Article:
If you've got a kid or two at home, there's a pretty good chance that your living room could pass for a toy store. Seeing the expression of happiness on a child's face when you hand them a new toy can be a bit addictive. On the flip side, however, seeing said toy promptly discarded while your child claims to be bored is a total downer. That's why it might be in both of your interests to downsize a bit. There are lots of hacks to keep your kid from being overwhelmed by toys that can benefit both of you.
According to a study published in 2012, and reported on by TIME, American kids are given as many as 70 toys a year. If that number sounds outrageously high to you, you might want to do a quick tally in your head of all the birthday, holiday, and "just because" presents your kid is getting from you and your co-parent, their grandparents, aunts and uncles, and anyone else who loves to spoil them. Maybe 70 doesn't seem all that outrageous after all? But just like an adult who looks into a packed closet and announces they have "nothing to wear," a child might look into a stuffed toy box and announce they have "nothing to play with."
A few changes to the way you handle your child's toys can change the way they play, as well as the way you feel about your living space. These seven hacks show that sometimes, less is more.
The most obvious solution just might be the most effective, according to Very Well Family: start getting rid of some of your child's toys. There's a good chance they won't even notice, and they'll be better able to focus on the stuff they actually like versus the stuff that's just taking up space.
2Rotate New & Old Toys
If you're not quite ready to put a bunch of toys on the trash heap, Mom.me suggested putting together a rainy day toy stash. Take a few toys out of the rotation for a while, and they'll feel new and exciting when you reintroduce them.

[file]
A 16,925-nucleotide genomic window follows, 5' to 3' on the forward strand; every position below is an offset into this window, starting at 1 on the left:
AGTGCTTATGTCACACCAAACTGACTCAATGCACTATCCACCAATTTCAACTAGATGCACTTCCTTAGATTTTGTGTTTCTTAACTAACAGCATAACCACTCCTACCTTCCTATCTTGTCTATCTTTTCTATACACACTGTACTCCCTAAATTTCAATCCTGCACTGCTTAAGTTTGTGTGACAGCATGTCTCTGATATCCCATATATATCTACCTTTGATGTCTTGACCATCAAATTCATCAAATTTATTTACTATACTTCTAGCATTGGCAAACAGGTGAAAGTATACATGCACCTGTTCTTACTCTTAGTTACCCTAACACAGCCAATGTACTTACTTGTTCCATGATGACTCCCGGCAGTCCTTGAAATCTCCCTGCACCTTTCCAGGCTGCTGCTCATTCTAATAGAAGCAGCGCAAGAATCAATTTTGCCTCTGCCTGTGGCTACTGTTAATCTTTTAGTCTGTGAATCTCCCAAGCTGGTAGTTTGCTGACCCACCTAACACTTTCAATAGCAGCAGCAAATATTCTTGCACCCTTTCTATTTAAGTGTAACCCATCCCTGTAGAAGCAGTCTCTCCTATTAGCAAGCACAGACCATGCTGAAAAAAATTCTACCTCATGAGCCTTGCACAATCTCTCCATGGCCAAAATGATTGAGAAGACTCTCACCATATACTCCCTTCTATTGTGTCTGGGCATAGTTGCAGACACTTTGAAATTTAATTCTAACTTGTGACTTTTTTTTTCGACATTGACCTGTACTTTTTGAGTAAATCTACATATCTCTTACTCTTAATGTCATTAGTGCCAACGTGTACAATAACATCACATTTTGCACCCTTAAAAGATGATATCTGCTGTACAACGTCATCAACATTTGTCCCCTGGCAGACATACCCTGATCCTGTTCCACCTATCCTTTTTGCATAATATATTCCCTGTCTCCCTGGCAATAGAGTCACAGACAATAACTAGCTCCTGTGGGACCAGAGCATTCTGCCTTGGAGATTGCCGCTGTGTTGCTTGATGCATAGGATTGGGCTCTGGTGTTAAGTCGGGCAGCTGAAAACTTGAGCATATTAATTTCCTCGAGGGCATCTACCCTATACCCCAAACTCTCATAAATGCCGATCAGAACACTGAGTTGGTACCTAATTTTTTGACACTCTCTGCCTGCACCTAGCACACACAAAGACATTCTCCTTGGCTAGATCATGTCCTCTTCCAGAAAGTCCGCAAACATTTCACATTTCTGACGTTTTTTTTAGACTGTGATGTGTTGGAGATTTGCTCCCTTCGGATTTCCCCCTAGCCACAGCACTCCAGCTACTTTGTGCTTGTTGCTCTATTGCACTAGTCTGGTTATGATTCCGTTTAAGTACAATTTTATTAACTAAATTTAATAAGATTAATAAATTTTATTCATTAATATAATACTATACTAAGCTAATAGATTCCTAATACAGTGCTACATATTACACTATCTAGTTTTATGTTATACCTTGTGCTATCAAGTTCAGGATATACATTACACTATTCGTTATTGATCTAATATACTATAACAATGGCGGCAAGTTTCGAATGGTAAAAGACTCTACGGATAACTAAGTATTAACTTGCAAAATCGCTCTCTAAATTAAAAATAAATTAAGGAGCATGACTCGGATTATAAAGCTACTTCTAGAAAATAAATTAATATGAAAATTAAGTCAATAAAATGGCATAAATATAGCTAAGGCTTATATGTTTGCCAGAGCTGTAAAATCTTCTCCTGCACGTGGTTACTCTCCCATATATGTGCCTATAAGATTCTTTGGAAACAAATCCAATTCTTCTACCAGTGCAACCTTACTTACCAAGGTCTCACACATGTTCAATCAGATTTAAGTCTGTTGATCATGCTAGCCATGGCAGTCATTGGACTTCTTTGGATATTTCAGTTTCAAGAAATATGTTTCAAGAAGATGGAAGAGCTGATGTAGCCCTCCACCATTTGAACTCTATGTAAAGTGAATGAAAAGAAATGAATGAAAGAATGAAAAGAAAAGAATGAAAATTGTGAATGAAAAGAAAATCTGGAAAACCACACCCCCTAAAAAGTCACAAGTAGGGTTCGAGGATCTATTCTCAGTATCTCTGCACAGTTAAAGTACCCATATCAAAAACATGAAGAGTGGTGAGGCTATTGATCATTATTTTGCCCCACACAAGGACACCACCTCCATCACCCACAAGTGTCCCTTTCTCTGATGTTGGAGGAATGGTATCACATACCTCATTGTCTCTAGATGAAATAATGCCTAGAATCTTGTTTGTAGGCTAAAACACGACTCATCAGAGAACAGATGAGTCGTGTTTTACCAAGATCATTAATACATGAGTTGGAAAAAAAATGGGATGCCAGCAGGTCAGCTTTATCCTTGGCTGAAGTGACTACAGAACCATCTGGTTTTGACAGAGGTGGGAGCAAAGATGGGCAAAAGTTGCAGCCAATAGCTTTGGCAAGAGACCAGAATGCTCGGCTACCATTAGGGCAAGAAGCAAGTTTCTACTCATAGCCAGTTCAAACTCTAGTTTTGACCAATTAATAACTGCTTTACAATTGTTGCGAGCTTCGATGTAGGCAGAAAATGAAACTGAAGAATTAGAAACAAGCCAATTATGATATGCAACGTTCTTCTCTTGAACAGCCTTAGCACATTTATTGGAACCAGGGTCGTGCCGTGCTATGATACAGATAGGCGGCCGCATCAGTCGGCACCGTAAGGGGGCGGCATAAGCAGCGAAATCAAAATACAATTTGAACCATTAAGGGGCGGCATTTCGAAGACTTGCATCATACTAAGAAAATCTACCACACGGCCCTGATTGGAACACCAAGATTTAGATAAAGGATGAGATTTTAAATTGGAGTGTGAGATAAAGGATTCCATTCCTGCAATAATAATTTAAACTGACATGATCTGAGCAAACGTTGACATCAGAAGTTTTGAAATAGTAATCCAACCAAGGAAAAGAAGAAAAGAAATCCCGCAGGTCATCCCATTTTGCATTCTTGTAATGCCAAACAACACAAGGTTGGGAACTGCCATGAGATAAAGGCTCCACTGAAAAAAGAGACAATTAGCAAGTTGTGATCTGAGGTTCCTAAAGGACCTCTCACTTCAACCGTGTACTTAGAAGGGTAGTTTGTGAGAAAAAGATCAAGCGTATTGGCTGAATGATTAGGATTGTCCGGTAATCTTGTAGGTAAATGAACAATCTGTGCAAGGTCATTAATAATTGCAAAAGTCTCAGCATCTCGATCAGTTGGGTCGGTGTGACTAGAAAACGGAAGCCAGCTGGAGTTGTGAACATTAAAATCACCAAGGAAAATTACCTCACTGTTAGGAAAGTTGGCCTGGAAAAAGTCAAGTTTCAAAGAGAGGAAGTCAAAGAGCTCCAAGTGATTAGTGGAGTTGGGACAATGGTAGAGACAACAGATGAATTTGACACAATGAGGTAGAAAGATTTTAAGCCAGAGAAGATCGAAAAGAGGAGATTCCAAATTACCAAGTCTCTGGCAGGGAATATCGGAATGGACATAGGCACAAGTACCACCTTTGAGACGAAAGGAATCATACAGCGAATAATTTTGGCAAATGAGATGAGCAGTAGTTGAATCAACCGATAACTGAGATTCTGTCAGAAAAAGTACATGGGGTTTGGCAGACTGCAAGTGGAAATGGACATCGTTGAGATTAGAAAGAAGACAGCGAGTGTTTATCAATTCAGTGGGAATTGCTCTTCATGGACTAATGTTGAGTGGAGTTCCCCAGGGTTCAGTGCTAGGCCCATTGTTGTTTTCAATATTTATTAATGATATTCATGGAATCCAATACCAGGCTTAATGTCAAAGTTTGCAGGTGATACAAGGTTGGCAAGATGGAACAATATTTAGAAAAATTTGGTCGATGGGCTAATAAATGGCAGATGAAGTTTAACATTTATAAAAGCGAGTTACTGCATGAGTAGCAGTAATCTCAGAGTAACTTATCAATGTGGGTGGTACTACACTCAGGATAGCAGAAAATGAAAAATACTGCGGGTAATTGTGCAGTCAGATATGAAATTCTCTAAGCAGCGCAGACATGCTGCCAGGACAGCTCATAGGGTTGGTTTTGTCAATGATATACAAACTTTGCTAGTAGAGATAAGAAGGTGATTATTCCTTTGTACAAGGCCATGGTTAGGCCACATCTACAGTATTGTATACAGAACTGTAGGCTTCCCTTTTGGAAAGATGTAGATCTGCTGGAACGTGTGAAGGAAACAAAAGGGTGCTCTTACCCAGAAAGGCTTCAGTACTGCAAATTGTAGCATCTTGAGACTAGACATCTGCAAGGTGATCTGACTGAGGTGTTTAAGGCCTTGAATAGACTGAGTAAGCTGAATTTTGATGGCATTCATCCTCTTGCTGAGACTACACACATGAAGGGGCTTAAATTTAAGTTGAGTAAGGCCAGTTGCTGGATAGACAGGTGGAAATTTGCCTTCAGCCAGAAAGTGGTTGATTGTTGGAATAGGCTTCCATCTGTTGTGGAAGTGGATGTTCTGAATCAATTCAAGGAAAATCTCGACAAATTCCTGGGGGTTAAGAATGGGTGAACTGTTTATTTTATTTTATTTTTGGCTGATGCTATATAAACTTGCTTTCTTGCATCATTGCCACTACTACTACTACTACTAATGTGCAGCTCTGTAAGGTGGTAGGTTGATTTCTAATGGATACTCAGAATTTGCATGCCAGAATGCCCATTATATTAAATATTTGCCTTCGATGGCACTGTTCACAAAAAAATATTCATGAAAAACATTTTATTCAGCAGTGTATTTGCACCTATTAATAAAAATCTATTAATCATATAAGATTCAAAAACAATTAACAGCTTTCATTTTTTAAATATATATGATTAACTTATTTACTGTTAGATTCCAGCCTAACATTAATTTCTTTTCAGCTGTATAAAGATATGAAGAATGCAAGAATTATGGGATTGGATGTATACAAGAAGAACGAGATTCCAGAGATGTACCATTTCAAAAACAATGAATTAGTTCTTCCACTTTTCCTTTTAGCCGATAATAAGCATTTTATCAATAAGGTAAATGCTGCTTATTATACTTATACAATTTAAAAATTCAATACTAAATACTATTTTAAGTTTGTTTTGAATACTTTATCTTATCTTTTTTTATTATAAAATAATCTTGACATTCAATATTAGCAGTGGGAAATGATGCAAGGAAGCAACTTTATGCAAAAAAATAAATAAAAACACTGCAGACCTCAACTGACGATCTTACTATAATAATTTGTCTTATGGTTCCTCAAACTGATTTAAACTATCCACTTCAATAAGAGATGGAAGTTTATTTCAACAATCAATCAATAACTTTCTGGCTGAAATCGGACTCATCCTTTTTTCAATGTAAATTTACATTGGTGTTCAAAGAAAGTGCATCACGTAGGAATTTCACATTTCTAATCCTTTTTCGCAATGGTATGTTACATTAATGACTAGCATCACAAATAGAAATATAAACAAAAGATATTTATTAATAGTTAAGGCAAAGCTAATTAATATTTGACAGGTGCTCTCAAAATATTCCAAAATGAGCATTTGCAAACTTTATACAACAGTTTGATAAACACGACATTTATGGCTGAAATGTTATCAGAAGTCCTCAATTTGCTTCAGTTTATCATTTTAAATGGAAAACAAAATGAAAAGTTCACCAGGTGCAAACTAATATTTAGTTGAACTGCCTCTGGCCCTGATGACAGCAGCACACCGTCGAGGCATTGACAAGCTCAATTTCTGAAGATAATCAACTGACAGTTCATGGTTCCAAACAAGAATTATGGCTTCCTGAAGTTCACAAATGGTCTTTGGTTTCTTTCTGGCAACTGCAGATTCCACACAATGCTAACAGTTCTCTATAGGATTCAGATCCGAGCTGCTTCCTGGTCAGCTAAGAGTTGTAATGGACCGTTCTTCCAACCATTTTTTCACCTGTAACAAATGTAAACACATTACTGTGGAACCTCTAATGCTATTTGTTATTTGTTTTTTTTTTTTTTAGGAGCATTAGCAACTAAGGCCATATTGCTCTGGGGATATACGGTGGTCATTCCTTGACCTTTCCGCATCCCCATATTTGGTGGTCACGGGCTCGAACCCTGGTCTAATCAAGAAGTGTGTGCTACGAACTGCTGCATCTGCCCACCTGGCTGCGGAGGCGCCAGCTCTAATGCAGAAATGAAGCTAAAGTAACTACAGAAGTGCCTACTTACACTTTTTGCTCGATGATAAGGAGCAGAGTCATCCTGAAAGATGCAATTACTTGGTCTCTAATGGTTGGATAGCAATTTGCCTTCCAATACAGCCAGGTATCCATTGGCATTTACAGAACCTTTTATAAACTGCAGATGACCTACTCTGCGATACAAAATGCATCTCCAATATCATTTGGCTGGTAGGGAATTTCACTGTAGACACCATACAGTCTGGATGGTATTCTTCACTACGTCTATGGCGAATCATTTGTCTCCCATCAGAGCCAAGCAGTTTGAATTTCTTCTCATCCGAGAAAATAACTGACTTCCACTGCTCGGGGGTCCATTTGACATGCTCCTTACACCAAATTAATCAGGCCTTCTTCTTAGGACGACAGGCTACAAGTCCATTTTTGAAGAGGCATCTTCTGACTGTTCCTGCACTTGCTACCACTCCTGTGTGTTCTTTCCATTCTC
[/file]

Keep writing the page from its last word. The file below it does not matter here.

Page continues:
A giant, disorganized pile of toys may make a child lose interest fast. Toymaker Fisher-Price noted that keeping your little one's toys neatly organized can make them seem more fun. I know my daughter is more likely to get wrapped up in playing with her favorite toys when we don't have to dig all over the house to find all the necessary pieces.
4Stick To Versatile Toys
Flashing lights, plastics, and character-based toys might grab your kid's attention in the toy store, but chances are they won't hold it for long. Stanford University researcher Tom Limbert told Babble that basics, like blocks and paint, are more likely to encourage creative play.
5Focus On Their Interests
Your child may love to paint or whip up a pretend meal in their play kitchen, but they may not spend much time on either of those activities if there are tons of other toys beckoning. Today's Parent suggested focusing their toy stash on the things they like best and encouraging them to focus on those interests.
6Keep It Age Appropriate
Kids grow up fast, and that means they outgrow even the most beloved toys. Apartment Therapy recommended regularly taking a toy inventory, and shelving anything that's now too babyish for them or simply no longer holding their interest. You can save them for your next baby, or lend out to parents of younger kids.
7Send Some Toys To Grandma's House
Grandparents are often the biggest culprits when it comes to spoiling kids with the biggest, loudest, and flashiest toys. Parenting suggested shrinking your toy pile by keeping some at grandma's house. It'll keep your kid focused on the toys at hand, while also reducing the amount of clutter in your home.